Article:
The FY 2021 request provides $33.7 million for Education Program Management. This will enable the Bureau to continue building much-needed capacity in order to decouple overlapping functions it has with the Bureau of Indian Affairs in critical areas such as facilities, safety and acquisitions, and support staff at BIE’s associate deputy director offices and education resource centers providing direct and customized technical assistance to schools. 

The FY 2021 request includes an increase of $5.0 million to expand and upgrade broadband access at BIE- funded schools to provide a 21st-century learning environment, where educators and students in remote locations can access innovative resources, support online testing, and access knowledge and expertise worldwide. 

The requested increase supports high-cost special fiber construction and increased monthly circuit costs for remaining schools without access – those in the most remote and hard-to-access-areas. Remaining funding will be used to begin upgrading all BIE schools to recommended educational standards to provide appropriate internet connectivity and keep pace with public schools. As school upgrades are completed, the BIE network also will need commensurate work to ensure appropriate response times. The Department will continue to leverage the Federal Communications Commission’s E-rate program, which helps schools and libraries obtain affordable broadband with up to a 90 percent discount of eligible costs. 

Education Construction – In addition to support through the Administration’s Public Lands Infrastructure Fund legislative proposal, the FY 2021 budget requests $68.9 million in annual funding for Education Construction as follows:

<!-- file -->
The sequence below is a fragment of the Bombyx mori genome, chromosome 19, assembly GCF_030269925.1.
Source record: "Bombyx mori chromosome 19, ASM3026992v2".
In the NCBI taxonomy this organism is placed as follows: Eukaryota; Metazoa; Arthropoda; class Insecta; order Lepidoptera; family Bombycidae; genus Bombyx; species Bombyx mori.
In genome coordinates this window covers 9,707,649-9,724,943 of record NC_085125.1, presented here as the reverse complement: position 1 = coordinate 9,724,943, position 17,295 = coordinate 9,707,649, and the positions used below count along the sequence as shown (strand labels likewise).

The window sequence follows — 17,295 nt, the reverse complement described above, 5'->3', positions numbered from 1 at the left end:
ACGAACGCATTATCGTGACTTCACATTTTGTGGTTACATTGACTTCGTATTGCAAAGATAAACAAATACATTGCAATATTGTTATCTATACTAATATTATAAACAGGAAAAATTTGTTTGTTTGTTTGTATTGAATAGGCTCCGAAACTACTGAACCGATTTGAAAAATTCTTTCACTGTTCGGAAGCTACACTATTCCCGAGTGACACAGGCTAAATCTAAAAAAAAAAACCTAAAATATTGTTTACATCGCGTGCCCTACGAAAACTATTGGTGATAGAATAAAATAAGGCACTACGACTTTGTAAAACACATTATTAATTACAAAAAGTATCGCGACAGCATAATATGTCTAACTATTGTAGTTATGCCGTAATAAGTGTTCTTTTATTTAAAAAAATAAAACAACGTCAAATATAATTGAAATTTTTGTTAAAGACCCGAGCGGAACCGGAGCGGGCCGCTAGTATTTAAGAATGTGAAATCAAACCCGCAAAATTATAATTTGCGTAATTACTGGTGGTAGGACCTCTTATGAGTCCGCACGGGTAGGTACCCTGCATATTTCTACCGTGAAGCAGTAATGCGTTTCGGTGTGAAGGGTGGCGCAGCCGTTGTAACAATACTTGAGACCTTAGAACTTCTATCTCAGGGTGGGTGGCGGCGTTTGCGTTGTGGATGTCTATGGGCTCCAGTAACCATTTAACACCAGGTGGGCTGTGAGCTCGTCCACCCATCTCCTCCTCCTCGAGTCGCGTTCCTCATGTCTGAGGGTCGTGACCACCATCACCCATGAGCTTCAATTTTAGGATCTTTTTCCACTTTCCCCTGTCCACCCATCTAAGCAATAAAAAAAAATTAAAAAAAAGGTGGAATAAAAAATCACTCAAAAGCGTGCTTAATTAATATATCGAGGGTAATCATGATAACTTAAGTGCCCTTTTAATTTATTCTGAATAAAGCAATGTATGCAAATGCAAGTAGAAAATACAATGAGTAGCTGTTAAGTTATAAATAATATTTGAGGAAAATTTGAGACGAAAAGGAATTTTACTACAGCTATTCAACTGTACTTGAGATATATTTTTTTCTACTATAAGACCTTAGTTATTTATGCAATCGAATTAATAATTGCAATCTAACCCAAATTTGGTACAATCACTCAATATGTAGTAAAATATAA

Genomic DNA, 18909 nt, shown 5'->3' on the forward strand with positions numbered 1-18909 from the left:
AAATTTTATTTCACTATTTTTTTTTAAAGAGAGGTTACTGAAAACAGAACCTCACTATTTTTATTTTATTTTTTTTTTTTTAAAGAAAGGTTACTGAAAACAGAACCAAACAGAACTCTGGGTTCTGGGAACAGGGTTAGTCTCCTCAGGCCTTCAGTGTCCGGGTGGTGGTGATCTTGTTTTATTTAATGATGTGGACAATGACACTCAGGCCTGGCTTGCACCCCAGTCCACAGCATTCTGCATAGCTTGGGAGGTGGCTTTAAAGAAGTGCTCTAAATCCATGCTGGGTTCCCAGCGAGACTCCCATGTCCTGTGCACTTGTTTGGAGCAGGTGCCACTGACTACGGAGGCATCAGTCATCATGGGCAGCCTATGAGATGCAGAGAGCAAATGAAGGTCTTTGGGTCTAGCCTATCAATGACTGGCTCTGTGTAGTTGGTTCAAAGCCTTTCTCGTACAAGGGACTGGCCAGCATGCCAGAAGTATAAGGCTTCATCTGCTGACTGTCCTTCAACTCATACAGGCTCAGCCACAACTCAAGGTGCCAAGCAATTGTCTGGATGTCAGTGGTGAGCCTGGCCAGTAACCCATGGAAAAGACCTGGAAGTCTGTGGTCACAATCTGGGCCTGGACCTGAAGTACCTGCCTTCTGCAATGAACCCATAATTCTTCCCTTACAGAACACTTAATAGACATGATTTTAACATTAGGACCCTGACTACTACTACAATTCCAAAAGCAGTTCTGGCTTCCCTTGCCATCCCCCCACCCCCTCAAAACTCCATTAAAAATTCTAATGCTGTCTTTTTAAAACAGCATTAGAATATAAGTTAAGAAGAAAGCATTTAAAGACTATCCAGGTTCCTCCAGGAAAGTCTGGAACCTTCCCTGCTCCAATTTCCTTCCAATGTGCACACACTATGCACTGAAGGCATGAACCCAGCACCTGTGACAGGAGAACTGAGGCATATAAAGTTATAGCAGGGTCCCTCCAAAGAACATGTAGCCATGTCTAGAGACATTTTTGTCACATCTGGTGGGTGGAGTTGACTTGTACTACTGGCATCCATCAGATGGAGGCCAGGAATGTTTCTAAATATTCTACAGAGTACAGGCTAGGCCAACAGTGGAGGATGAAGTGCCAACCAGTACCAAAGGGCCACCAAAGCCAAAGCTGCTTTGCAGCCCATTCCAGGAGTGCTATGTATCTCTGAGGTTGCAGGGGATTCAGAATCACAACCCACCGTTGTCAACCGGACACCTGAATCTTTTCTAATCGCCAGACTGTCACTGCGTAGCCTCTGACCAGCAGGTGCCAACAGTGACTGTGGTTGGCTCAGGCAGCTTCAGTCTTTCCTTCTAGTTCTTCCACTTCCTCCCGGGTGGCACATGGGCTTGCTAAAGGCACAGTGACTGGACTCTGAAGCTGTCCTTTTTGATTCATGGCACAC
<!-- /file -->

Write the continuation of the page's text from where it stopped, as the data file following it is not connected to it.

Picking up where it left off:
• $62.8 million for Facility Improvement and Repair at existing schools to provide an environment conducive to educational achievement, 
  • $5.1 million for BIE employee housing repair, and 
  • $1.0 million in new funding for employee housing replacement. 

Available funding from prior years will complete school construction projects listed on the Bureau’s Replacement School Construction Priority List published in the Federal Register on March 24, 2004, and continue design and construction phases for schools on a subsequent list published on April 29, 2016. 

The Assistant Secretary – Indian Affairs advises the Secretary of the Interior on Indian Affairs policy issues, communicates policy to and oversees the programs of the BIA and the BIE, provides leadership in consultations with tribes, and serves as the DOI official for intra- and inter- departmental coordination and liaison within the Executive Branch on Indian matters. 

The Bureau of Indian Affairs’ mission includes developing and protecting Indian trust lands and natural and energy resources; supporting social welfare, public safety and justice in tribal communities; and promoting tribal self-determination and self-governance. 

The Bureau of Indian Education implements federal Indian education programs and funds 183 elementary schools, secondary schools, and dormitories (of which over two-thirds are tribally operated) located on 64 reservations in 23 States serving an estimated 46,000 individual students. The BIE also operates two post- secondary schools and administers grants for 29 tribally controlled colleges and universities and two tribal technical colleges.